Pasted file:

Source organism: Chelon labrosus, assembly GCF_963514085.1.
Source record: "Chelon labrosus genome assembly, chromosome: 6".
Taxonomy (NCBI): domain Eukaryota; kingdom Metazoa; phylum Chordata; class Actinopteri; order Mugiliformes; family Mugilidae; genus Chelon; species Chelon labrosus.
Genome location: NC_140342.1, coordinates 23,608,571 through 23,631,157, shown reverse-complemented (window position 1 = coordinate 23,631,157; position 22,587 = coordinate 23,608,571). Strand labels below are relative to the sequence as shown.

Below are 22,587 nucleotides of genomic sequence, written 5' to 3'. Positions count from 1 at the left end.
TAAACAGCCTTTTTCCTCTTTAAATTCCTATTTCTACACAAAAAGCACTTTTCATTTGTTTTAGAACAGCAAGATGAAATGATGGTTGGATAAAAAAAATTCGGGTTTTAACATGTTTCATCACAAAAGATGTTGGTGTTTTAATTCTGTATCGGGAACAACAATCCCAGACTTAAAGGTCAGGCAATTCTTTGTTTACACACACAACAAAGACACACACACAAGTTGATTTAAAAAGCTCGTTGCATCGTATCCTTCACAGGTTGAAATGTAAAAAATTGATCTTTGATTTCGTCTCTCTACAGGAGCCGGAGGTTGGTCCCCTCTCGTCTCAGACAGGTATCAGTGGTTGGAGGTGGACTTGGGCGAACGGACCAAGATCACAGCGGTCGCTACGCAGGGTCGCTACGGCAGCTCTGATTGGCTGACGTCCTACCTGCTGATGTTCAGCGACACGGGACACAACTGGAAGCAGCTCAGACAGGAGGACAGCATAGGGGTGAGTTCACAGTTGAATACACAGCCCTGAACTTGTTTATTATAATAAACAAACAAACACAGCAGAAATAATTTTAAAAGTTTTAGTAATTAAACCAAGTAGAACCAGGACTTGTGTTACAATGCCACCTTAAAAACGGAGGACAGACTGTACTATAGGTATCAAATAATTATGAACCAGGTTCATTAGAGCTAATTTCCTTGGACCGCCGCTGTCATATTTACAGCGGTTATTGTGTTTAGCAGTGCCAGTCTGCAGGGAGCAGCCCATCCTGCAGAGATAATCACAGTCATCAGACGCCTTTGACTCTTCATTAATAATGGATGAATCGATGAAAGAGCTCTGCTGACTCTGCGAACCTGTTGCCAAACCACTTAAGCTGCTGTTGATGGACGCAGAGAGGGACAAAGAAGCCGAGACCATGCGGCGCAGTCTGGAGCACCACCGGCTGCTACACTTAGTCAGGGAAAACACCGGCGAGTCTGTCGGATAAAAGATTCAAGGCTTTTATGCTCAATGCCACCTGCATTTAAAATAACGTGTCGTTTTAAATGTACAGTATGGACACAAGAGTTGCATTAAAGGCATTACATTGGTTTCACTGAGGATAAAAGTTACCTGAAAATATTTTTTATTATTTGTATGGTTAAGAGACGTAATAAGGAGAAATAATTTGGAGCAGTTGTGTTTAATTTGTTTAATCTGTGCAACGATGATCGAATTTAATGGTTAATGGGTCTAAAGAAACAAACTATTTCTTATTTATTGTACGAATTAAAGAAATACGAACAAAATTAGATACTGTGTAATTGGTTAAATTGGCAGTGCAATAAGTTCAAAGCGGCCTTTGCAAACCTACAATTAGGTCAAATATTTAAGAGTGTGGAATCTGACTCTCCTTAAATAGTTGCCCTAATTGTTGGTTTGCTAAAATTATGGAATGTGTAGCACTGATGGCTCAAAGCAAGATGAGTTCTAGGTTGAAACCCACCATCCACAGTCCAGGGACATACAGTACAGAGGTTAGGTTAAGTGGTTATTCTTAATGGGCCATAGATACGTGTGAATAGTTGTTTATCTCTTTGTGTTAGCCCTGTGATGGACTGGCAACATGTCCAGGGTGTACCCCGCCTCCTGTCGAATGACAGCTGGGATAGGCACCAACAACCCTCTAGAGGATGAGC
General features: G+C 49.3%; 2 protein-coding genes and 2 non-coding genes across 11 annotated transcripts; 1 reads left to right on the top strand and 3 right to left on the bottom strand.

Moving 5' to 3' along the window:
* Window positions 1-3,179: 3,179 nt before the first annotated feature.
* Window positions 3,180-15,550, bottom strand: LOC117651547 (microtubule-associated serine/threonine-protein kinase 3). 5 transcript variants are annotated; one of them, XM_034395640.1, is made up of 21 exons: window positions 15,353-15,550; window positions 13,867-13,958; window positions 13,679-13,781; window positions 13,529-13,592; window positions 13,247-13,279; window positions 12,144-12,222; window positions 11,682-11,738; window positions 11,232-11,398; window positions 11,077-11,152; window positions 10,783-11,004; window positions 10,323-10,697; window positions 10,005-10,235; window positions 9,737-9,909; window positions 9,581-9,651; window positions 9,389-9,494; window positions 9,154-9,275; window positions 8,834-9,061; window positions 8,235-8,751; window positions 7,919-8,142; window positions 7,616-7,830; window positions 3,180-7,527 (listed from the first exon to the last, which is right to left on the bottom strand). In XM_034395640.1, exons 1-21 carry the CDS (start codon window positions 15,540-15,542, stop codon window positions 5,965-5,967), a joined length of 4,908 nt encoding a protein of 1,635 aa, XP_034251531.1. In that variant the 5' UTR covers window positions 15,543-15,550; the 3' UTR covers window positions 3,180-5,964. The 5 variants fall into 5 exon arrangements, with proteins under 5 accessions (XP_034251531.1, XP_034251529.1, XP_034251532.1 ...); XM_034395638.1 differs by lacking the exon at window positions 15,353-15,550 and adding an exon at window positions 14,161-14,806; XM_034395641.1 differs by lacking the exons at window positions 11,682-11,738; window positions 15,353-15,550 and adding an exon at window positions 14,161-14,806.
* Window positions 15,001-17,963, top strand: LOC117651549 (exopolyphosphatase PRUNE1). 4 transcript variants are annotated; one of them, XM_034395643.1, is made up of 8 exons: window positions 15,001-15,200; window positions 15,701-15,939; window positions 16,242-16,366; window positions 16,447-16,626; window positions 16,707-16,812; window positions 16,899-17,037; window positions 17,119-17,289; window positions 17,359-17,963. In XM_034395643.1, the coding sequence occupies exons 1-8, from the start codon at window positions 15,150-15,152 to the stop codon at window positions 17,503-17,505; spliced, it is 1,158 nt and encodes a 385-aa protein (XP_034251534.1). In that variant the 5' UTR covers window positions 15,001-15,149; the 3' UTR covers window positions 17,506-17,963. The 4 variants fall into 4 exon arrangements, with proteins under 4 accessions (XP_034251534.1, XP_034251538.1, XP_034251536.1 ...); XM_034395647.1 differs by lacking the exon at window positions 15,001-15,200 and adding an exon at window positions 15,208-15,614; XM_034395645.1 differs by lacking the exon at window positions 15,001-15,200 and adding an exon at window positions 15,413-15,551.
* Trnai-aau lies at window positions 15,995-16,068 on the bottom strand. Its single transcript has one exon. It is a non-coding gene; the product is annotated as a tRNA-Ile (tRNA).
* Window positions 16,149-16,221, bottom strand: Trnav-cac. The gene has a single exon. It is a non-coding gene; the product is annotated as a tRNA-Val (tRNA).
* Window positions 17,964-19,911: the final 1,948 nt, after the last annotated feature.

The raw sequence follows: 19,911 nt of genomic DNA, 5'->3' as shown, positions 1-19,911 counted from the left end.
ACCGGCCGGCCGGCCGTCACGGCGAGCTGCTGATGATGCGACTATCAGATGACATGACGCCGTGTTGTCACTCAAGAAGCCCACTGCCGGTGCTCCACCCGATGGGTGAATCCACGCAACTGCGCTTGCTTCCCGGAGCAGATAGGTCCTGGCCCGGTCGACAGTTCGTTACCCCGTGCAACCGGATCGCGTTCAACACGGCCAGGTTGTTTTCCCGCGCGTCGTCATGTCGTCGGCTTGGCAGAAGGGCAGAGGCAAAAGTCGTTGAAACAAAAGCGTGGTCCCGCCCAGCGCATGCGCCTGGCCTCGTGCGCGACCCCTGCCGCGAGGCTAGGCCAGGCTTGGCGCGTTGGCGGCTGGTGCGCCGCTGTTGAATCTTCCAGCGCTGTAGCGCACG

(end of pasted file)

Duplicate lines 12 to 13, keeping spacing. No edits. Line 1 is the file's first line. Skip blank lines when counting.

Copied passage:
* Trnai-aau lies at window positions 15,995-16,068 on the bottom strand. Its single transcript has one exon. It is a non-coding gene; the product is annotated as a tRNA-Ile (tRNA).
* Window positions 16,149-16,221, bottom strand: Trnav-cac. The gene has a single exon. It is a non-coding gene; the product is annotated as a tRNA-Val (tRNA).